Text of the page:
It was then that Frank realized he was not talking with a talking dog, but with God. Frank always knew it was no coincidence that dog was god spelled backwards. This only confirmed his hypothesis.

“Hello, God,” Frank said. “How have you been?”

“I could be better,” God said, pawing at his nose. “I really wish Alex Trebek would wipe that smug smile off his face. Thinks he knows everything. I’d like to see him without those damn little cards with the answers on them and see how smart he is then.”

Frank considered this for a moment. “Why are you here?”

“Aren’t you expecting me?”


“Aren’t you Pat Sajak?”


“Isn’t this Tuesday?”


“Oh,” God frowned. If you’ve never seen a dog frown, it’s really kind of weird. “Terribly sorry to trouble you. And sorry about the mess.”

And God left.

As Frank scrubbed the couch cushion, he tried to pinpoint exactly where his life had gone wrong. He thought about all the bad decisions he had made in his life. His decision to major in accounting. His decision to work as bookkeeper for a mad scientist bent on world domination. And finally, his decision to open the door for a small dog. Frank decided he was going to change his life. He was going to take control. He was going straight to the top. He was going to find God.
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This week for #saturdayscenes  I'm sharing Chapter Three of And God Said...An Absurd Tale of Love, Power, and Paperwork, in which God watches television. I've shared chapters one and two previously. If you want all the chapters handily kept together in a form I like to call a 'book' you can get one from Amazon via the link.

Chapter Three: God is a Wheel Watcher

God went through his daily routine in a daze. He hadn’t yet gotten back into the swing of things upon his return from vacation. Usually it took him about a week to get back in a groove, but it was already the end of week two, with no groove in sight. Whenever his mind wandered, it always went back to the airport, watching the plane depart. That shy wave as she boarded.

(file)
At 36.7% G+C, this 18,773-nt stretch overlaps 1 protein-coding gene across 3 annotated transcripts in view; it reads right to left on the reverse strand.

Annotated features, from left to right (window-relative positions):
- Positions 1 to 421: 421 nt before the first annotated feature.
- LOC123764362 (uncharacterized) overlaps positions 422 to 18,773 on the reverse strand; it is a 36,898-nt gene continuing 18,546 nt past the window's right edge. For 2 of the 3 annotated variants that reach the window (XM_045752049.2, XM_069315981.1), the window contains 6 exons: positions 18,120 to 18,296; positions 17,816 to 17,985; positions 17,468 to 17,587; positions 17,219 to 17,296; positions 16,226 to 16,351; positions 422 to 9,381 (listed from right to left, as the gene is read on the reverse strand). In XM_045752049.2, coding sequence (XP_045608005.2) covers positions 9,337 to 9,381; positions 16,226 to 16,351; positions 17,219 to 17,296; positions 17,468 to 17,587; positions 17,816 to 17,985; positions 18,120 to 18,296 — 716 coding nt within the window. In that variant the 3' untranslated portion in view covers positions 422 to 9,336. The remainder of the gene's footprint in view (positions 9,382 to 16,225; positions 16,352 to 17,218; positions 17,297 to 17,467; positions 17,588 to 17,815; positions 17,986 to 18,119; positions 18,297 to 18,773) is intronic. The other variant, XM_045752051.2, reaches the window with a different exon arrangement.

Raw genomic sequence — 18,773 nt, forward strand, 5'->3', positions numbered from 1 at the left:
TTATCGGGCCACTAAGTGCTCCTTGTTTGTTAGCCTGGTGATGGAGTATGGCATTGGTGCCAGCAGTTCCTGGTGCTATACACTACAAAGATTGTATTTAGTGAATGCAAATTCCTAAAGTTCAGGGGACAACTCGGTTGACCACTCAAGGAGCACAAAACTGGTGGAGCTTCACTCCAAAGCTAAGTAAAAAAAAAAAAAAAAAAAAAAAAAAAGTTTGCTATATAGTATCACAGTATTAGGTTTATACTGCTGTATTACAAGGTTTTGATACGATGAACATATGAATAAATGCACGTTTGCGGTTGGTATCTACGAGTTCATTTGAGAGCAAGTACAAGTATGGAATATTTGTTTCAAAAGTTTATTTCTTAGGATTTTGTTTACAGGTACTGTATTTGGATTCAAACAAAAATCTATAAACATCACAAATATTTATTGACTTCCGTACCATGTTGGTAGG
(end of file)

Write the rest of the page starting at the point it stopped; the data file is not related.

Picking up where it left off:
He did everything that he was supposed to do: Hearing prayers, inspiring athletes, and the like. He just didn’t have any particular enthusiasm for it. 

God answered some prayers half-heartedly, skimming them over before taking the necessary action. As a result of his inattention, he occasionally mixed up the prayers, with whimsical results. An Iowa middle-school teacher ended up scoring a game-winning touchdown while an NFL running back was graced with the sublime level of patience required to teach 8th-grade Spanish.

God decided to call it a day and make dinner. He gazed into the fridge, but nothing was really appealing. He went with a ham and cheese sandwich, mostly because anything else would have required more effort. 

Still in a bad mood, God turned on the TV while he ate. Alex Trebek’s self-satisfied expression filled the screen. God couldn’t stand Jeopardy! Not only did God consider Alex insufferably smug, but he also couldn’t stand the idiotic ‘the-question-is-the-answer’ conceit of the show. 

God stormed back into the kitchen to get himself a good stiff drink. Unfortunately, Dionysus had dropped by the previous night and drank all the alcohol. The stiffest drink God had available was a V8 someone had brought for a party ages ago with vague intent of making Bloody Marys, but then Mary actually showed up and the whole idea became uncomfortable. His frustration building, God let out a scream and slammed the refrigerator door, causing small tremors in northern California.

“People think it’s easy being God,” he muttered to himself angrily. “They don’t realize all the aggravations that go along with being the Almighty.”